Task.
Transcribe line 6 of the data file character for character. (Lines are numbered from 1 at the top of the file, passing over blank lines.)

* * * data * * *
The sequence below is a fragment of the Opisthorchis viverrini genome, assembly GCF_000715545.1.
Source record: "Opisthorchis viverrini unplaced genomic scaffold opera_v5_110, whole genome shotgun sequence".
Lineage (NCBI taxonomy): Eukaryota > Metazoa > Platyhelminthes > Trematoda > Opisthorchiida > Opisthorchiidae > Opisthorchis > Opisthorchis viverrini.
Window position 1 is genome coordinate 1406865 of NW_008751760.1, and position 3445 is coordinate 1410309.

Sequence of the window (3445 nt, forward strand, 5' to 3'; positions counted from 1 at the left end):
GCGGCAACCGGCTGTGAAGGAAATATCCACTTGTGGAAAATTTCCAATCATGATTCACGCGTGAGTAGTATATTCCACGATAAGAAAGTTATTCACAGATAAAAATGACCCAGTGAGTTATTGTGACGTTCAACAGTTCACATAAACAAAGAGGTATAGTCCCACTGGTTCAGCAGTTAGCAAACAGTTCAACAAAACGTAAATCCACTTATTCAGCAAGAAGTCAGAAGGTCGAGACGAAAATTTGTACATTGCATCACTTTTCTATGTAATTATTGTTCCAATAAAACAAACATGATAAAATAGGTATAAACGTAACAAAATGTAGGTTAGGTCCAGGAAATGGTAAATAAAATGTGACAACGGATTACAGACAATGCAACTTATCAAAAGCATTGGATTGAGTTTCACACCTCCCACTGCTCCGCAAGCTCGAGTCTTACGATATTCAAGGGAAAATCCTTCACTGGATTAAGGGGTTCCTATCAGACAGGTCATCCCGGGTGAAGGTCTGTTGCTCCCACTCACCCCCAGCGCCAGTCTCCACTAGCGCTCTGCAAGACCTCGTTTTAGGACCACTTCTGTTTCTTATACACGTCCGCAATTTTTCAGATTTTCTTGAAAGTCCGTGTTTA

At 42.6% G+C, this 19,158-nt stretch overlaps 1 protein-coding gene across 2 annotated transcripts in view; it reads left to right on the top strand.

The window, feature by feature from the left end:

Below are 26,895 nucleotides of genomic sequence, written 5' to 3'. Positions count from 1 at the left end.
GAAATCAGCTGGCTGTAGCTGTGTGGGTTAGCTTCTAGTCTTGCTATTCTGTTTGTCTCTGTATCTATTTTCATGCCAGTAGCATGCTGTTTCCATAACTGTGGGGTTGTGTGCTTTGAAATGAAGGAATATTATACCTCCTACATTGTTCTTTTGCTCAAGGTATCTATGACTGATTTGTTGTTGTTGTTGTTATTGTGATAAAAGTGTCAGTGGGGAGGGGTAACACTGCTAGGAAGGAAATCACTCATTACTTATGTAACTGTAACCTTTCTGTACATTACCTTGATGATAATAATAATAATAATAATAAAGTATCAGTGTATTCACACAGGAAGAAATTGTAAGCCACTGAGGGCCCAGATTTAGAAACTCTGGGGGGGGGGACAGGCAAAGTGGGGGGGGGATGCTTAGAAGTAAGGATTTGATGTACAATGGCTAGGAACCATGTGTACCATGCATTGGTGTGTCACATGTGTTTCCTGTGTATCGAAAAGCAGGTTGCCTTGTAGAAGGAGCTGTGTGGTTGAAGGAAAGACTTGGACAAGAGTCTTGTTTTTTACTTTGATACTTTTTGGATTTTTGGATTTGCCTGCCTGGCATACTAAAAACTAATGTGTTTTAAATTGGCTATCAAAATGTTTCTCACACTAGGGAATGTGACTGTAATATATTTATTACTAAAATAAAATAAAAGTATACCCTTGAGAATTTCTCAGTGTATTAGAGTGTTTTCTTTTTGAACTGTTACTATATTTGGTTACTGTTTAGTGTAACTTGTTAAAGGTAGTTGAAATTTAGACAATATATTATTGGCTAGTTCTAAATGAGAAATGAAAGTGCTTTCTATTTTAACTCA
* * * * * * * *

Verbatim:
GCGGCAACCGGCTGTGAAGGAAATATCCACTTGTGGAAAATTTCCAATCATGATTCACGCGTGAGTAGTATATTCCACGATAAGAAAGTTATTCACAGATAAAAATGACCCAGTGAGTTATTGTGACGTTCAACAGTTCACATAAACAAAGAGGTATAGTCCCACTGGTTCAGCAGTTAGCAAACAGTTCAACAAAACGTAAATCCACTTATTCAGCAAGAAGTCAGAAGGTCGAGACGAAAATTTGTACATTGCATCACTTTTCTATGTAATTATTGTTCCAATAAAACAAACATGATAAAATAGGTATAAACGTAACAAAATGTAGGTTAGGTCCAGGAAATGGTAAATAAAATGTGACAACGGATTACAGACAATGCAACTTATCAAAAGCATTGGATTGAGTTTCACACCTCCCACTGCTCCGCAAGCTCGAGTCTTACGATATTCAAGGGAAAATCCTTCACTGGATTAAGGGGTTCCTATCAGACAGGTCATCCCGGGTGAAGGTCTGTTGCTCCCACTCACCCCCAGCGCCAGTCTCCACTAGCGCTCTGCAAGACCTCGTTTTAGGACCACTTCTGTTTCTTATACACGTCCGCAATTTTTCAGATTTTCTTGAAAGTCCGTGTTTA